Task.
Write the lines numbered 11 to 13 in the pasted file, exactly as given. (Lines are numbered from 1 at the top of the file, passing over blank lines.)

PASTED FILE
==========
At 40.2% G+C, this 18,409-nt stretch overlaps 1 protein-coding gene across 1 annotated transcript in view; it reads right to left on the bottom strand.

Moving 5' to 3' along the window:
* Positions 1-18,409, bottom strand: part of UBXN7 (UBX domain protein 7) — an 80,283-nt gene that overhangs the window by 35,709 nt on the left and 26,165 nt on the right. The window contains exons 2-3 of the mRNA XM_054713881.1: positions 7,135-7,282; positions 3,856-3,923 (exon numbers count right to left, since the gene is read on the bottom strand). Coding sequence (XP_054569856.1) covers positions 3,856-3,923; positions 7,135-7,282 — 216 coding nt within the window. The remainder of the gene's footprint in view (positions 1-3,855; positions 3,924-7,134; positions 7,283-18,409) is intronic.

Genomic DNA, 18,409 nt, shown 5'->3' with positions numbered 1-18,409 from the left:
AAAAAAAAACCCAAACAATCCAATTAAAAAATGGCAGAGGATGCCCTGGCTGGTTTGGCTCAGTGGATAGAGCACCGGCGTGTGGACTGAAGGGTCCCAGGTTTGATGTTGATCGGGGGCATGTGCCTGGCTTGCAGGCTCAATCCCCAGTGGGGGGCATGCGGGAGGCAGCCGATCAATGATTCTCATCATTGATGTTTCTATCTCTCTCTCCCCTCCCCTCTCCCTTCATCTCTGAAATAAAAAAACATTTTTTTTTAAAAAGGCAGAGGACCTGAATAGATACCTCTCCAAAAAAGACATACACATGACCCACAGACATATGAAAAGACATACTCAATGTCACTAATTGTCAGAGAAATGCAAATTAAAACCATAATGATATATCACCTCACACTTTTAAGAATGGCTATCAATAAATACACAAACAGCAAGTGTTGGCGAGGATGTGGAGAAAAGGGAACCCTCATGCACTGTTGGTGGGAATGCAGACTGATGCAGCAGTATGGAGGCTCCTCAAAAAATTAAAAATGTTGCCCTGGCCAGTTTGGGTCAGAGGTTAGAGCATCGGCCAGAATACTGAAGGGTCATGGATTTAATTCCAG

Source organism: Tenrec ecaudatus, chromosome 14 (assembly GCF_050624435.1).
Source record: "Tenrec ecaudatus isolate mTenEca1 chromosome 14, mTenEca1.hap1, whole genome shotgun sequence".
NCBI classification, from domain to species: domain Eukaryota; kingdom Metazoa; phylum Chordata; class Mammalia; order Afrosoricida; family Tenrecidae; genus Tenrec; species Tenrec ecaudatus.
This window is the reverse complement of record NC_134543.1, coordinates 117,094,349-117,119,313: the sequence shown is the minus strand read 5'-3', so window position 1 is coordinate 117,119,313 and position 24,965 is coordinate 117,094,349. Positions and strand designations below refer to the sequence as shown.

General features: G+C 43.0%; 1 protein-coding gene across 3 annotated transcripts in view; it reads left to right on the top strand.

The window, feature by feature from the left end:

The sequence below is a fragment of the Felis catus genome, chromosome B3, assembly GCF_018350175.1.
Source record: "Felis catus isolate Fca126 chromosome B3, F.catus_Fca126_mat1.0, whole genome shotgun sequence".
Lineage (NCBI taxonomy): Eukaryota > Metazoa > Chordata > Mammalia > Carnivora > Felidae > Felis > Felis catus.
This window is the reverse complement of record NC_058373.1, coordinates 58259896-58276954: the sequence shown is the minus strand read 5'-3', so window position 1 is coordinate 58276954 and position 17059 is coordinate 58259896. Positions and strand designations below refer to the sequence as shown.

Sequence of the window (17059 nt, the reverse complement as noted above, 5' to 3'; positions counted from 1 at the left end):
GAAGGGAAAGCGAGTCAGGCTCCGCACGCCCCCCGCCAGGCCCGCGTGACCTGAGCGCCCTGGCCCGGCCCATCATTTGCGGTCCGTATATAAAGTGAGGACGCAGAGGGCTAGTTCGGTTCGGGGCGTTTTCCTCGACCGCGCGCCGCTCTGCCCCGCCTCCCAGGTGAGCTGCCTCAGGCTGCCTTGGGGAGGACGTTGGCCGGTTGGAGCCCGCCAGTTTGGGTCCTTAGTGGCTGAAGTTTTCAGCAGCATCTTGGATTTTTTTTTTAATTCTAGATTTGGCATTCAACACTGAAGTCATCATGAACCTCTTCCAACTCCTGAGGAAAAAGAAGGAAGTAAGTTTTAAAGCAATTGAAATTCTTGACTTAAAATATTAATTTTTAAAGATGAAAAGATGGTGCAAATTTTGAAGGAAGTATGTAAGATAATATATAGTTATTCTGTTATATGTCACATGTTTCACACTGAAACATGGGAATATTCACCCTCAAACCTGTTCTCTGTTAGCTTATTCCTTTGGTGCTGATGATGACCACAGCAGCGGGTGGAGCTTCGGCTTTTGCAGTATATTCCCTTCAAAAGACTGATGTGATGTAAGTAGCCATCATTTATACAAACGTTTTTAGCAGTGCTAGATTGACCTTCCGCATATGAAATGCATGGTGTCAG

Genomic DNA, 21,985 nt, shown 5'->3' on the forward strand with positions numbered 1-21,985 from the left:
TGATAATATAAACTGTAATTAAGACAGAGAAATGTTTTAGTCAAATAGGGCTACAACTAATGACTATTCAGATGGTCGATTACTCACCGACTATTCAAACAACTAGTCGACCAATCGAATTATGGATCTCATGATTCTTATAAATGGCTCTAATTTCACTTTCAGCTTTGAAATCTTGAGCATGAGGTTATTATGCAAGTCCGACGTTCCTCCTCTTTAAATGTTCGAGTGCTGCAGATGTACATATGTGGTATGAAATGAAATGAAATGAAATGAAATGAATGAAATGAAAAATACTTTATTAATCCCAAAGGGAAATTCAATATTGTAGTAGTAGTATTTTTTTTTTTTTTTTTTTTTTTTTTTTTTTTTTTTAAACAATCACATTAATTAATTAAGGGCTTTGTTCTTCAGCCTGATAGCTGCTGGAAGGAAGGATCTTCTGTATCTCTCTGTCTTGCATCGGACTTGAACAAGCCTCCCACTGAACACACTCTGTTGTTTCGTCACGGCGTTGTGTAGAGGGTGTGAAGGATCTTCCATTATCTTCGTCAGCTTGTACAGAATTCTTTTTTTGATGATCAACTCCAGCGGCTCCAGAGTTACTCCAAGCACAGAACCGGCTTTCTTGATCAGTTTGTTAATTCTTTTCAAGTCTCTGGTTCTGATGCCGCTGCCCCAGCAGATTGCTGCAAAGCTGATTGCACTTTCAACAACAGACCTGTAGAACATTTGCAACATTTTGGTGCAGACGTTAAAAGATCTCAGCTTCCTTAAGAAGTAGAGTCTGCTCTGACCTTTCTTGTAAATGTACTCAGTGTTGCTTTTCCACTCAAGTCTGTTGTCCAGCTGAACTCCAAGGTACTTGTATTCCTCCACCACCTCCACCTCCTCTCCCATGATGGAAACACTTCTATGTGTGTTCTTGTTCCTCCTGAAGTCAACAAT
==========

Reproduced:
The window, feature by feature from the left end:

The sequence below is a fragment of the Felis catus genome, chromosome B3, assembly GCF_018350175.1.
Source record: "Felis catus isolate Fca126 chromosome B3, F.catus_Fca126_mat1.0, whole genome shotgun sequence".